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Title:
SPORT FOOTWEAR
Document Type and Number:
WIPO Patent Application WO/2019/197982
Kind Code:
A1
Abstract:
The present invention relates to sport footwear (1) comprising: a sole (2) and an upper (3) comprising, in turn, a lower portion (4) suitable for wrapping around the user's foot and ankle, and a leg piece (5), suitable for wrapping around the user's leg. The sport footwear (1) further comprises a plurality of rigid or semi-rigid protections (6, 7, 8, 9) which are affixed to the upper (3) and a flex adjustment device (20) configured to be placed between two of said rigid or semi-rigid protections (6, 7, 8, 9). In accordance with the present invention the flex adjustment device (20) comprises at least one first transverse rib (22) and one second transverse rib (24) connected together by means of a longitudinal constraint member (26). Furthermore, the adjustment device (20) is configured to be affixed in a flexing area of the upper (3) so as to limit the forward (Ff) or backward (Rf) flexing movements of the sport footwear (1).

Inventors:
MAZZAROLO, Giovanni (Via San Vettore 14, Coste di Maser, 31010, IT)
Application Number:
IB2019/052902
Publication Date:
October 17, 2019
Filing Date:
April 09, 2019
Export Citation:
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Assignee:
ALPINESTARS RESEARCH SRL (Via A. De Gasperi 54, Coste di Maser, 31010, IT)
MAZZAROLO, Giovanni (Via San Vettore 14, Coste di Maser, 31010, IT)
International Classes:
A43B1/00; A43B5/14; A43B5/04
Foreign References:
US20010042324A12001-11-22
US20120198724A12012-08-09
US4563825A1986-01-14
US5088211A1992-02-18
Attorney, Agent or Firm:
MARRI, Luca et al. (Via Paris Bordone 9, Treviso, 31100, IT)
Download PDF:
Claims:
Claims

1. Sport footwear (1) comprising:

- a sole (2);

- an upper (3) comprising a lower portion (4), suitable for wrapping around the user’s foot and ankle, and a leg piece (5) extending along a longitudinal axis (L) and suitable for wrapping around the user’s leg;

- a plurality of rigid or semi-rigid protections (6, 7, 8, 9) affixed to the upper (3);

- a flex adjustment device (20) configured to be placed between two of said rigid or semi-rigid protections (6, 7, 8, 9);

wherein said flex adjustment device (20) comprises at least one first transverse rib (22) and one second transverse rib (24),

characterized in that

said at least one first transverse rib (22) and said at least one second transverse rib (24) are connected together by means of a longitudinal constraint member (26), and in that said flex adjustment device (20) is configured to be affixed in a flexing area of the upper (3), so as to limit the forward (Ff) or backward (Rf) flexing movements of the leg piece (5) with respect to the lower portion (4) of the upper (3).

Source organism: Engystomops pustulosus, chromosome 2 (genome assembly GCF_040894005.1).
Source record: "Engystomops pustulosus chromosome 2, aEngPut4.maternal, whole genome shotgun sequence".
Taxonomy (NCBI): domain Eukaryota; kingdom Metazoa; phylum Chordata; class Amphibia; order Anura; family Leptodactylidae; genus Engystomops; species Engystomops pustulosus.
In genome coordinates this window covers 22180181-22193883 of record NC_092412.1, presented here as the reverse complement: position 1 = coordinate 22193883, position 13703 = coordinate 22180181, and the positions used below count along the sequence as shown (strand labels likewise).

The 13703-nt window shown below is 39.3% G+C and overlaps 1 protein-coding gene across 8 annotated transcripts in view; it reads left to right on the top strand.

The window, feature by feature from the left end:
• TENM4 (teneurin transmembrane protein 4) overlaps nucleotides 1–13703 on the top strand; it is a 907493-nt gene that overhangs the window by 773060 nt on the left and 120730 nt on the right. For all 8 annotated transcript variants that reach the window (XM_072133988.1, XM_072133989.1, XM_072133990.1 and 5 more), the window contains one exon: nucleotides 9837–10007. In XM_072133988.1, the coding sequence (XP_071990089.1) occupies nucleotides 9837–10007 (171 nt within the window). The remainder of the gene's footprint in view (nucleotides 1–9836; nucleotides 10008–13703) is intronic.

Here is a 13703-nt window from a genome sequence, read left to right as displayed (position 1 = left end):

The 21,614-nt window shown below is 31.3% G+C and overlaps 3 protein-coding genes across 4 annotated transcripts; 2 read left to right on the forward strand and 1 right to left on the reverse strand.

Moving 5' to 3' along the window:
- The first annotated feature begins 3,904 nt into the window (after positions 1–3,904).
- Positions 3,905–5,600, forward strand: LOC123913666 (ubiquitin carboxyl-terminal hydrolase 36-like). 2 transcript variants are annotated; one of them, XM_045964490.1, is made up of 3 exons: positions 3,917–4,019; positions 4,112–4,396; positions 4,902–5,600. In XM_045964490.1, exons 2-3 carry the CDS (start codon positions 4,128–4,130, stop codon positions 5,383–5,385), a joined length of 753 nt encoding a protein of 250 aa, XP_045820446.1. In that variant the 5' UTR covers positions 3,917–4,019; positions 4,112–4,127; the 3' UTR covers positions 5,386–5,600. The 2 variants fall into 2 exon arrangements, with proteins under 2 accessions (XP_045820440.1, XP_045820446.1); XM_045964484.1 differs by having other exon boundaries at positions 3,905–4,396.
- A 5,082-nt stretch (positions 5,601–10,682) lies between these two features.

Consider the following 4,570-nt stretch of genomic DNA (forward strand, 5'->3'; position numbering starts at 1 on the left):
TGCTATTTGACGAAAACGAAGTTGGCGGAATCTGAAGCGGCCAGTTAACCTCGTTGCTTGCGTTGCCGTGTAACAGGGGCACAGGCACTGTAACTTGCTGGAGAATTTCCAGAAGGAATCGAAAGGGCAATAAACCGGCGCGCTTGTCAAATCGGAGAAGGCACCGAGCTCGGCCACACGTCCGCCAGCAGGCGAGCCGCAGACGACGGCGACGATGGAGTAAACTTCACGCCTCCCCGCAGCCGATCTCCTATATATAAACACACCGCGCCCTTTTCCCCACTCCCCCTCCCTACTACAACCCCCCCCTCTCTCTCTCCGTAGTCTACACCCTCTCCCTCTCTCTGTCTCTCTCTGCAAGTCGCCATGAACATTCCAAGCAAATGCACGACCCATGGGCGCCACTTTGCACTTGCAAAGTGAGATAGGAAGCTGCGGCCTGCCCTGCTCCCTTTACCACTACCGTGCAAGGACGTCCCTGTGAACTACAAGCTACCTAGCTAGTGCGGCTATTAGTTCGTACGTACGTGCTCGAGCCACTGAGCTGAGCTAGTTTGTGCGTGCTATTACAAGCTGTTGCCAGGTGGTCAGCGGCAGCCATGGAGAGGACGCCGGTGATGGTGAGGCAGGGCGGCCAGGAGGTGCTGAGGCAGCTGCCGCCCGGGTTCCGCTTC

2. Sport footwear (1) according to claim 1, characterized in that the flex adjustment device (20) is affixed in a connecting area (J; K) between the lower portion (4) and the leg piece (5) of the upper (3) .

3. Sport footwear (1) according to claim 1, characterized in that the longitudinal constraint member (26) connects corresponding ends of said first transverse rib (22) and said second transverse rib (24).

4. Sport footwear (1) according to claim 1, characterized in that said first transverse rib (22) and said second transverse rib (24) are further secured to each other by a reinforcing element (28); said reinforcing element (28) connecting middle portions of said first transverse rib (22) and said second transverse rib (24).

5. Sport footwear (1) according to claim 1, characterized in that said first transverse rib (22) and said second transverse rib (24) have a hollow profile; said first transverse rib (22) and said second transverse rib (24) having preferably a profile with a C-shaped cross-section.

6. Sport footwear (1) according to claim 1, characterized in that an upper profile (29) of said first transverse rib (22) and a lower profile (31) of said second transverse rib (24) are step shaped, so as to be able to act as an abutment element.

7. Sport footwear (1) according to claim 1, characterized in that the flex adjustment device (20) comprises at least one lug (32, 34) extending at the top from said first transverse rib (22) or at the bottom from said second transverse rib (24).

8. Sport footwear (1) according to claim 7, characterized in that at least one lug (32, 34) is configured to be placed under one of said rigid or semi-rigid protections (6, 7, 8, 9).

9. Sport footwear (1) according to claim 7, characterized in that at least one lug (32, 34) comprises at least one fastening hole (35, 36; 41) by means of which said at least one lug (32, 34) is fastened to one of said rigid or semi-rigid protections (6, 7, 8, 9).